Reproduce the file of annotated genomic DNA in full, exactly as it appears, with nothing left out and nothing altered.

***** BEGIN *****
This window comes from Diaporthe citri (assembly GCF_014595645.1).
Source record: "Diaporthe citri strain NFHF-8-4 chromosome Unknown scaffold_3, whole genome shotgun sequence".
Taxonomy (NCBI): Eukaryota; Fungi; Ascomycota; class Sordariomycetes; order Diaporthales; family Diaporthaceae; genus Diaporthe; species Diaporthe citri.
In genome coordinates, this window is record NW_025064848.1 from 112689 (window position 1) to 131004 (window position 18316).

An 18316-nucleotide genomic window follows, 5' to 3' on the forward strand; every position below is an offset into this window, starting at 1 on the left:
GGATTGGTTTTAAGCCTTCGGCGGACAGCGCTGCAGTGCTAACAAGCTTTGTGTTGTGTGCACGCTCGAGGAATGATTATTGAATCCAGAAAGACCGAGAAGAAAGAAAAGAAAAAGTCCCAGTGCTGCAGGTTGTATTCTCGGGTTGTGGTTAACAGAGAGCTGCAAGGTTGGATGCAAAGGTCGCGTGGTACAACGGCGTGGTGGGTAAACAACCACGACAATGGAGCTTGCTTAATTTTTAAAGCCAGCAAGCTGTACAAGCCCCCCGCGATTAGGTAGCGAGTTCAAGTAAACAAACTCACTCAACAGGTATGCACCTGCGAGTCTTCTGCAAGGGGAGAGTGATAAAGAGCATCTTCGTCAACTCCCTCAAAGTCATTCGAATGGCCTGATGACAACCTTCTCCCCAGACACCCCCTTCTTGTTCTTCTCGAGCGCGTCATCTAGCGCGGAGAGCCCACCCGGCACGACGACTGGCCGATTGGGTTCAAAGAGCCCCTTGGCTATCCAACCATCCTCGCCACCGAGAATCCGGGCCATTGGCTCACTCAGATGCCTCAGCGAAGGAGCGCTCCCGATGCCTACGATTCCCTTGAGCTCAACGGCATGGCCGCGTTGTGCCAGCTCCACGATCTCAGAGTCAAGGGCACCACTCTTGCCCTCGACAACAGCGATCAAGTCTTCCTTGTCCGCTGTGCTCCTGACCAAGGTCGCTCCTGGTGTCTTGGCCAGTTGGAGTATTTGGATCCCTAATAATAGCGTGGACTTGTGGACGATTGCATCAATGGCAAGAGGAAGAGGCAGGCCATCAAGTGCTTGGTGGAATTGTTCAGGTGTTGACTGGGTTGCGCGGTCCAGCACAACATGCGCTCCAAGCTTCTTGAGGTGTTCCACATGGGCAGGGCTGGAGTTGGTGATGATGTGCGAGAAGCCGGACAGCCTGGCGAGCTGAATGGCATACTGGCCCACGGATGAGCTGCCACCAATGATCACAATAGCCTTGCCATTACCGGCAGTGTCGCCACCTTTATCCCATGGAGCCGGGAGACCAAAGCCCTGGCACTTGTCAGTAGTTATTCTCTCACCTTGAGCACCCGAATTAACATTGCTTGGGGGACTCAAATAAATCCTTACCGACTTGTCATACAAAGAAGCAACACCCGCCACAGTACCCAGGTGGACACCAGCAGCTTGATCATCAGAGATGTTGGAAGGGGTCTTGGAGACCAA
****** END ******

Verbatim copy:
This window comes from Diaporthe citri (assembly GCF_014595645.1).
Source record: "Diaporthe citri strain NFHF-8-4 chromosome Unknown scaffold_3, whole genome shotgun sequence".
Taxonomy (NCBI): Eukaryota; Fungi; Ascomycota; class Sordariomycetes; order Diaporthales; family Diaporthaceae; genus Diaporthe; species Diaporthe citri.
In genome coordinates, this window is record NW_025064848.1 from 112689 (window position 1) to 131004 (window position 18316).

An 18316-nucleotide genomic window follows, 5' to 3' on the forward strand; every position below is an offset into this window, starting at 1 on the left:
GGATTGGTTTTAAGCCTTCGGCGGACAGCGCTGCAGTGCTAACAAGCTTTGTGTTGTGTGCACGCTCGAGGAATGATTATTGAATCCAGAAAGACCGAGAAGAAAGAAAAGAAAAAGTCCCAGTGCTGCAGGTTGTATTCTCGGGTTGTGGTTAACAGAGAGCTGCAAGGTTGGATGCAAAGGTCGCGTGGTACAACGGCGTGGTGGGTAAACAACCACGACAATGGAGCTTGCTTAATTTTTAAAGCCAGCAAGCTGTACAAGCCCCCCGCGATTAGGTAGCGAGTTCAAGTAAACAAACTCACTCAACAGGTATGCACCTGCGAGTCTTCTGCAAGGGGAGAGTGATAAAGAGCATCTTCGTCAACTCCCTCAAAGTCATTCGAATGGCCTGATGACAACCTTCTCCCCAGACACCCCCTTCTTGTTCTTCTCGAGCGCGTCATCTAGCGCGGAGAGCCCACCCGGCACGACGACTGGCCGATTGGGTTCAAAGAGCCCCTTGGCTATCCAACCATCCTCGCCACCGAGAATCCGGGCCATTGGCTCACTCAGATGCCTCAGCGAAGGAGCGCTCCCGATGCCTACGATTCCCTTGAGCTCAACGGCATGGCCGCGTTGTGCCAGCTCCACGATCTCAGAGTCAAGGGCACCACTCTTGCCCTCGACAACAGCGATCAAGTCTTCCTTGTCCGCTGTGCTCCTGACCAAGGTCGCTCCTGGTGTCTTGGCCAGTTGGAGTATTTGGATCCCTAATAATAGCGTGGACTTGTGGACGATTGCATCAATGGCAAGAGGAAGAGGCAGGCCATCAAGTGCTTGGTGGAATTGTTCAGGTGTTGACTGGGTTGCGCGGTCCAGCACAACATGCGCTCCAAGCTTCTTGAGGTGTTCCACATGGGCAGGGCTGGAGTTGGTGATGATGTGCGAGAAGCCGGACAGCCTGGCGAGCTGAATGGCATACTGGCCCACGGATGAGCTGCCACCAATGATCACAATAGCCTTGCCATTACCGGCAGTGTCGCCACCTTTATCCCATGGAGCCGGGAGACCAAAGCCCTGGCACTTGTCAGTAGTTATTCTCTCACCTTGAGCACCCGAATTAACATTGCTTGGGGGACTCAAATAAATCCTTACCGACTTGTCATACAAAGAAGCAACACCCGCCACAGTACCCAGGTGGACACCAGCAGCTTGATCATCAGAGATGTTGGAAGGGGTCTTGGAGACCAA